The controversy has grown and while some parties consider the death sentence “by hanging” issued against Hashemi to be based on judicial motives, others see the decision as an attempt to foment strife once again. Some individuals have gone so far as to say that the decision against Hashemi is linked to the Syrian crisis.
However, disregarding the sectarian strife — which has always served as a necessary evil on the Iraqi landscape — the decision against Hashemi weighs heavily on the conflict between various Iraqi political blocs, as well as on the future of relations between Baghdad and Ankara. This is not to mention the media “hype,” which has surrounded the case ever since Hashemi was first accused of terrorism and later regarding his asylum in Kurdistan and his escape to Turkey.
While the government of [Iraqi Prime Minister Nouri al-Maliki] has insisted that the sentence against Hashemi is a matter of justice and is not subject to any political influence, the case has served as a method for the government to flex its muscles, show its influence and send political and “security” messages.
In the same vein, one must mention the accusation made by a prominent Iraqi military official against Hashemi, who claimed [Hashemi] was behind the bloody attacks that struck Iraq a few days ago. However, many felt certain that Hashemi could not possibly have carried out such attacks.
“These attacks are the work of a state, which is affected by Iraq’s position on the Syrian crisis and wants to deliver a message to Baghdad that it is not immune from the ramifications of this crisis,” said Hameed Fadel, a political science professor.
In an interview with As-Safir, Fadel said that the Hashemi case has only served as a means of shedding light on the crisis raging between Baghdad and Ankara regarding the situation in Syria.
Furthermore, Fadel — who is known to be close to Maliki — added that Iraq’s political ordeal has been going on for years. However, the decision against Hashemi has added fuel to the flames, since it is a judicial matter, regardless of its political repercussions. According to Fadel, the decision will have an impact, first and foremost, on the Iraqi domestic arena. It will then lead to more congestion and pave the way for terrorist groups to take action.
However the decision will also have an impact on relations with Turkey, considering that ties between the two countries are in danger, especially given that Ankara has become a key party in an Iraqi crisis that is supposedly internal. It is to be noted that Hashimi’s meeting with Turkish Foreign Minister Ahmet Davutoglu was remarkably timed immediately after the decision.
Abdul Halim al-Raheemi, a member of Maliki’s State of Law Coalition, explained Iraq’s central government's position to As-Safir. Raheem said that the government did not interfere with the judiciary, and the decision was taken by an independent judicial body that did not include any Shiite judges.
The Turkish government was clear in its response, and Turkish Prime Minister Recep Tayyip Erdogan and Foreign Minister Davutoglu guaranteed Hashemi’s safety. In fact, Hashemi was an old friend of Ankara before becoming a refugee. His political positions are beneficial to Turkey and his Shiite enemy is also Turkey’s enemy.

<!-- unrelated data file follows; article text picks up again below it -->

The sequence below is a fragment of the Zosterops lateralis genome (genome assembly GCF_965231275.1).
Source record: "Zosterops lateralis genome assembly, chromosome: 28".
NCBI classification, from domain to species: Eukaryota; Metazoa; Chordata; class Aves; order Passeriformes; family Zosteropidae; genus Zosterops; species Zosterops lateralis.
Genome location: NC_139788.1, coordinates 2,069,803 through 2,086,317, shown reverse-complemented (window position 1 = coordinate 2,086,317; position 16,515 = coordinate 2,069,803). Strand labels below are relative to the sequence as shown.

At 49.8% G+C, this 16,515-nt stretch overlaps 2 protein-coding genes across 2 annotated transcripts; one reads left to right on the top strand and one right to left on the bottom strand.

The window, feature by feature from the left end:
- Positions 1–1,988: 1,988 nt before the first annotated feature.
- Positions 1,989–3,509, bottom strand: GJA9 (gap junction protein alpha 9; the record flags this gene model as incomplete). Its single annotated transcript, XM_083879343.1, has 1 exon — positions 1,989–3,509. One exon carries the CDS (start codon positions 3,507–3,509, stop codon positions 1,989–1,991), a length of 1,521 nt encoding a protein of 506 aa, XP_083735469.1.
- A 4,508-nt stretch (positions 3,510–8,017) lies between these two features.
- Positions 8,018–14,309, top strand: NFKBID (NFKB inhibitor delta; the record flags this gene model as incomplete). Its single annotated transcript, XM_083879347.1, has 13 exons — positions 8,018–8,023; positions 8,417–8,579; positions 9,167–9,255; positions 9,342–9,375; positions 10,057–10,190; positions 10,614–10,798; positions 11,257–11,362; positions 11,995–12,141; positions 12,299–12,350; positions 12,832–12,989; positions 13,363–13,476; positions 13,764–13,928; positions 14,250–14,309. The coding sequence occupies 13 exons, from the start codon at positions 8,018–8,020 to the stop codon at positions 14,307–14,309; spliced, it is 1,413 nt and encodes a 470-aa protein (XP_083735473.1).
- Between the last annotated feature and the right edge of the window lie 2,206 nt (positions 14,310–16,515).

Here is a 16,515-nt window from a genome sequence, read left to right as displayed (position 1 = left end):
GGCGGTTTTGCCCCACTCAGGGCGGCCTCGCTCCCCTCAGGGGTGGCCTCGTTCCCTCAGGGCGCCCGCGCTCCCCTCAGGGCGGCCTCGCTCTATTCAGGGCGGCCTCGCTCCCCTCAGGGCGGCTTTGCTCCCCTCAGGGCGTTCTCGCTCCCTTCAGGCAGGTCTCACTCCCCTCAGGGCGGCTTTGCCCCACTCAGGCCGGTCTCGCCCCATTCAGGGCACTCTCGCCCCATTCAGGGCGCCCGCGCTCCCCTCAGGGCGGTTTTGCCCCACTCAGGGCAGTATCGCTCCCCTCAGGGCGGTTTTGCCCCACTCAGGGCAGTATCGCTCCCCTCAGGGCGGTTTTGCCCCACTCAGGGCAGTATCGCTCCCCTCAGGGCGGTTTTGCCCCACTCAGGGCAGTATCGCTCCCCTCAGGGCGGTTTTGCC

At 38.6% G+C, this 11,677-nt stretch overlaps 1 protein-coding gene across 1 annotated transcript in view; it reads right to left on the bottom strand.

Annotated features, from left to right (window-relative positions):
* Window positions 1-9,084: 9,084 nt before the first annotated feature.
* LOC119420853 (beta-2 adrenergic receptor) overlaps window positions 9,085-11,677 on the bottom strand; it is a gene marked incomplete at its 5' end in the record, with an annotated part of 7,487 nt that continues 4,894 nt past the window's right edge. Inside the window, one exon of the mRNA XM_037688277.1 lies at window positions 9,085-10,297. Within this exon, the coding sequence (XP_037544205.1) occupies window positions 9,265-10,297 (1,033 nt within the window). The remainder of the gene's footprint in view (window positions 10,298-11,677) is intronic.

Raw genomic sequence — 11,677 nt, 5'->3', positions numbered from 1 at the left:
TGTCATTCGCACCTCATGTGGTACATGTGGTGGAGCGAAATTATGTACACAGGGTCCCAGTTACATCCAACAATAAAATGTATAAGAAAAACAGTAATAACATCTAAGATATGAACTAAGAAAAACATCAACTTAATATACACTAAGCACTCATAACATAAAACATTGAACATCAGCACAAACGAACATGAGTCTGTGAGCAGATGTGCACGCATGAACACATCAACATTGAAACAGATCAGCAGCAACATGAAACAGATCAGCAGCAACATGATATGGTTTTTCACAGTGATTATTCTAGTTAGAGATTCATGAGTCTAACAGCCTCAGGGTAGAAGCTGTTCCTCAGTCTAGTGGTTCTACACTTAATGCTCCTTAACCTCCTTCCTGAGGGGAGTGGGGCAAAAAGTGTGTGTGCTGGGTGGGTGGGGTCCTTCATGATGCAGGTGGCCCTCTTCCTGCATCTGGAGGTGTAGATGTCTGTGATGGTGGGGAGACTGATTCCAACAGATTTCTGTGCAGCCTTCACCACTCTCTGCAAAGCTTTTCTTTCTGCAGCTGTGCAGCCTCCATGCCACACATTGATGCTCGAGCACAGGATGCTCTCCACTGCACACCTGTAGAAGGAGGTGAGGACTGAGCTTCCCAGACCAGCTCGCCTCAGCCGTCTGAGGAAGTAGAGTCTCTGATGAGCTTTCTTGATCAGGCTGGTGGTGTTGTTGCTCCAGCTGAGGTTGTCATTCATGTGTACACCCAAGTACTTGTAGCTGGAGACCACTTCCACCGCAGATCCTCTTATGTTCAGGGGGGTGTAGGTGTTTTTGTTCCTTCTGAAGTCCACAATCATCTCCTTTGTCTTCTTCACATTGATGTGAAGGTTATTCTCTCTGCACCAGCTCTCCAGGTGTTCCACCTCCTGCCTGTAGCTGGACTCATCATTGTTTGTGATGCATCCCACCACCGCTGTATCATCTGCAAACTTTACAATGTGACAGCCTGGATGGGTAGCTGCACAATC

In this context, Ersat Hurmuzlu, a senior adviser to Turkish President Abdullah Gul, expressed the Turkish position to As-Safir and affirmed that “The issue is strictly related to Maliki. Since Hashemi still holds the post of vice president, he has every right to stay in Turkey.”
Hurmuzlu noted that "the death penalty is not a final decision and Hashemi has the right to appeal.
“Moreover, Turkey is not bound to extradite him, since it has not signed any extradition treaty with Iraq and also does not have the death penalty,” he added.
It is notable that Hurmuzlu insisted that the issue is personal and does not affect the Turkish-Iraqi relations. He pointed out that Saudi Arabia hosting ousted Tunisian President Zine El Abidine Ben Ali did not affect Saudi-Tunisian relations.
The Kurdish side, which is considered to be pivotal in this issue, tried to maintain a position of compromise. While the Kurds criticized the decision’s timing, saying that it “came amid efforts to hold the national reconciliation conference,” they said they are keen “to respect the Iraqi judiciary decisions.”
Despite his concern regarding the “importance and respect” commanded by the judiciary, Kurdish MP Mahmoud Uthman told As-Safir that the issue was more political than criminal.
He added: “We are not saying that the judiciary’s decision is wrong, but in case political issues associated with this case are settled, this will automatically affect the judiciary’s decision.”
Uthman revealed that Iraqi President Jalal Talabani, upon returning home this week, will meet with Iraq’s political blocs to discuss this issue.
Amid these divergent positions, the future of the case is ambiguous, in the absence of an answer as to why Hashemi still holds his post and what future steps will be taken.
Raheemi, a political writer and analyst and former member of the communications and media commission, insisted that Hashemi could appeal and return to Iraq to undergo a new trial.
However, if the Turkish government does not consider Hashemi a war criminal who can be pursued through Interpol, he will remain a guest in Turkey until further notice.